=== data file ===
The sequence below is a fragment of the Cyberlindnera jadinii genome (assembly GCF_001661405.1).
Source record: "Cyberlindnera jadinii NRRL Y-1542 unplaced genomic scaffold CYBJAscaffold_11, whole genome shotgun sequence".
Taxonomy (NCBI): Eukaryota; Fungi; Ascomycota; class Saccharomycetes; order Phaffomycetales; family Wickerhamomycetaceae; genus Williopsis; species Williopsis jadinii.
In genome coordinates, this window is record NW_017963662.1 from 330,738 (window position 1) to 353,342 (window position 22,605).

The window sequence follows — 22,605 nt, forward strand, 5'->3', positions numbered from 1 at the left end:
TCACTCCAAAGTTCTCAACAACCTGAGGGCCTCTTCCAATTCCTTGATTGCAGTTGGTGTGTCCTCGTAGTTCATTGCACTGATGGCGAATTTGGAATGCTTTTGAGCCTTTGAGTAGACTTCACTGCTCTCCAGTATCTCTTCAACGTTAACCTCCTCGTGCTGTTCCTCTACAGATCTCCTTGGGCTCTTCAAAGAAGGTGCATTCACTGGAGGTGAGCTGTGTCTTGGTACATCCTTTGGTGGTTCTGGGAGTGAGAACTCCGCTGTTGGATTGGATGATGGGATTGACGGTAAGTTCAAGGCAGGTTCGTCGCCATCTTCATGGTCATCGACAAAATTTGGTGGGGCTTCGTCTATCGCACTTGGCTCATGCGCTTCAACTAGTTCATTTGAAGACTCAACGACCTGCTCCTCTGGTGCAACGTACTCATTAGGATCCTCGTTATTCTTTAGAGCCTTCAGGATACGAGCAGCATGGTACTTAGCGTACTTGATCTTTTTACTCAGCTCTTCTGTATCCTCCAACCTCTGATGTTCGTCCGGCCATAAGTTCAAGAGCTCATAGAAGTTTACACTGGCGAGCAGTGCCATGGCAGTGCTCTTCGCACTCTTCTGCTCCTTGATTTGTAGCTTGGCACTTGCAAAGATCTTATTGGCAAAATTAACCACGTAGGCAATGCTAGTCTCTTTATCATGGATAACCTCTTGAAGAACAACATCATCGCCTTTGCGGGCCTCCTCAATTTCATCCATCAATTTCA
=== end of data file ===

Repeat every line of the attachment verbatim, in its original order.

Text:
The sequence below is a fragment of the Cyberlindnera jadinii genome (assembly GCF_001661405.1).
Source record: "Cyberlindnera jadinii NRRL Y-1542 unplaced genomic scaffold CYBJAscaffold_11, whole genome shotgun sequence".
Taxonomy (NCBI): Eukaryota; Fungi; Ascomycota; class Saccharomycetes; order Phaffomycetales; family Wickerhamomycetaceae; genus Williopsis; species Williopsis jadinii.
In genome coordinates, this window is record NW_017963662.1 from 330,738 (window position 1) to 353,342 (window position 22,605).

The window sequence follows — 22,605 nt, forward strand, 5'->3', positions numbered from 1 at the left end:
TCACTCCAAAGTTCTCAACAACCTGAGGGCCTCTTCCAATTCCTTGATTGCAGTTGGTGTGTCCTCGTAGTTCATTGCACTGATGGCGAATTTGGAATGCTTTTGAGCCTTTGAGTAGACTTCACTGCTCTCCAGTATCTCTTCAACGTTAACCTCCTCGTGCTGTTCCTCTACAGATCTCCTTGGGCTCTTCAAAGAAGGTGCATTCACTGGAGGTGAGCTGTGTCTTGGTACATCCTTTGGTGGTTCTGGGAGTGAGAACTCCGCTGTTGGATTGGATGATGGGATTGACGGTAAGTTCAAGGCAGGTTCGTCGCCATCTTCATGGTCATCGACAAAATTTGGTGGGGCTTCGTCTATCGCACTTGGCTCATGCGCTTCAACTAGTTCATTTGAAGACTCAACGACCTGCTCCTCTGGTGCAACGTACTCATTAGGATCCTCGTTATTCTTTAGAGCCTTCAGGATACGAGCAGCATGGTACTTAGCGTACTTGATCTTTTTACTCAGCTCTTCTGTATCCTCCAACCTCTGATGTTCGTCCGGCCATAAGTTCAAGAGCTCATAGAAGTTTACACTGGCGAGCAGTGCCATGGCAGTGCTCTTCGCACTCTTCTGCTCCTTGATTTGTAGCTTGGCACTTGCAAAGATCTTATTGGCAAAATTAACCACGTAGGCAATGCTAGTCTCTTTATCATGGATAACCTCTTGAAGAACAACATCATCGCCTTTGCGGGCCTCCTCAATTTCATCCATCAATTTCA